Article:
Though the measure enjoys bipartisan support, its most ardent supporters are Republican legislators who are opposed to Medicaid expansion and need something that shows voters they’re willing to help poor Kansans gain access to health care.

Julien Menichini / Creative Commons-Flickr

Editor’s note: This story was updated at 4:41 p.m. Friday. 

The Kansas House on Friday approved a bill to prohibit city, county and school district officials from adopting certain types of healthy food policies.

The bill — House Bill 2595 — passed 89-34. It now goes to the Senate. 

Andy Marso / Heartland Health Monitor

This story was updated with additional quotes at 11:17 a.m.

Legislative leaders often use their authority over committee assignments and other perks to reward loyalty and punish insubordination.

But rarely are punishments meted out as publicly as they were Tuesday in the Kansas House.

House Speaker Ray Merrick, a Republican from Stilwell, publicly stripped fellow Republican John Rubin of his chairmanship of the Corrections and Juvenile Justice Committee just minutes before the House adjourned for the day.

Andy Marso / Heartland Health Monitor

A leading child advocate has obtained a document that she says confirms state officials are considering a deal to securitize the state’s tobacco settlement payments.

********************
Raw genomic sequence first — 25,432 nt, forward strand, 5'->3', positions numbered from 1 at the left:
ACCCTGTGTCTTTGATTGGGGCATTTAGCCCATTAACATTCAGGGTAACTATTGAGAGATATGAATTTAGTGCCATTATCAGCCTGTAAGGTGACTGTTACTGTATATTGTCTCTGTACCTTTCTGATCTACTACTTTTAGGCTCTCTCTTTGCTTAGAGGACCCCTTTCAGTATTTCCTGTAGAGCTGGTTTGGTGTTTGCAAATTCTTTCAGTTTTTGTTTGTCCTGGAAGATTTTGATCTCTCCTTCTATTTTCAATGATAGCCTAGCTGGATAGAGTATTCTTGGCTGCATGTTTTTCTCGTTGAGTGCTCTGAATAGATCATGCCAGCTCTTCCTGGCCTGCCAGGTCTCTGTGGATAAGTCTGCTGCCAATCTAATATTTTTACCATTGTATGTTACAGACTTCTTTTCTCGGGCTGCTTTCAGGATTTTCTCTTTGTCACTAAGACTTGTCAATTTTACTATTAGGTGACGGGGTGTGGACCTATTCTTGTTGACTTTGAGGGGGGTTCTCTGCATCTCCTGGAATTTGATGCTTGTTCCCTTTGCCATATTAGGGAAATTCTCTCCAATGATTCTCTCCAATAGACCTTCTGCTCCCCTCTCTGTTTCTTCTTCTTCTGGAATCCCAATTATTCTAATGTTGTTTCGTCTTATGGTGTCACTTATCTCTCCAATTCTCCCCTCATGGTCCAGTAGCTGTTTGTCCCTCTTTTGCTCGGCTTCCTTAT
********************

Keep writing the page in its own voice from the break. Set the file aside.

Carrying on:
Shannon Cotsoradis, president of the nonprofit advocacy group Kansas Action for Children, raised concerns about a possible securitization deal earlier in the week in testimony to a Senate committee. At the time, she said a reliable source had told her that officials in Gov. Sam Brownback’s administration had discussed bonding future settlement payments in exchange for a one-time cash payment.

Jim McLean / Heartland Health Monitor

Sarah Lockridge thinks hospitals are where you go when you’re sick, not where mothers-to-be should go to bring their babies into the world.

That’s why she decided to have her first baby at a birth center in Kansas City, Kansas, under the care of a certified midwife.

At first, Lockridge says, her family questioned her decision.

“When you say I’m using a midwife, I’m not going to a hospital the first thing that comes into their brain is that you’re going to be in a mud hut in the woods somewhere,” she says.

Megan Hart / Heartland Health Monitor

Three influential Republican state senators Tuesday introduced a bill to repeal a controversial business tax exemption approved as part of Gov. Sam Brownback’s 2012 income tax cuts.

Sen. Jim Denning, an Overland Park Republican, said the measure is needed to close a tax “loophole” that is costing “at least $250 million” a year and wreaking havoc with the state budget.

“It continues to make the budget unstable,” Denning said in a news release. “Given the rapid deterioration of the budget, I believe we have the votes to close the loophole and send the bill to the governor.”

Public Opinion Strategies

Poll results released Monday by the Kansas Hospital Association show a majority of Kansans continue to favor expanding Medicaid to cover more low-income adults.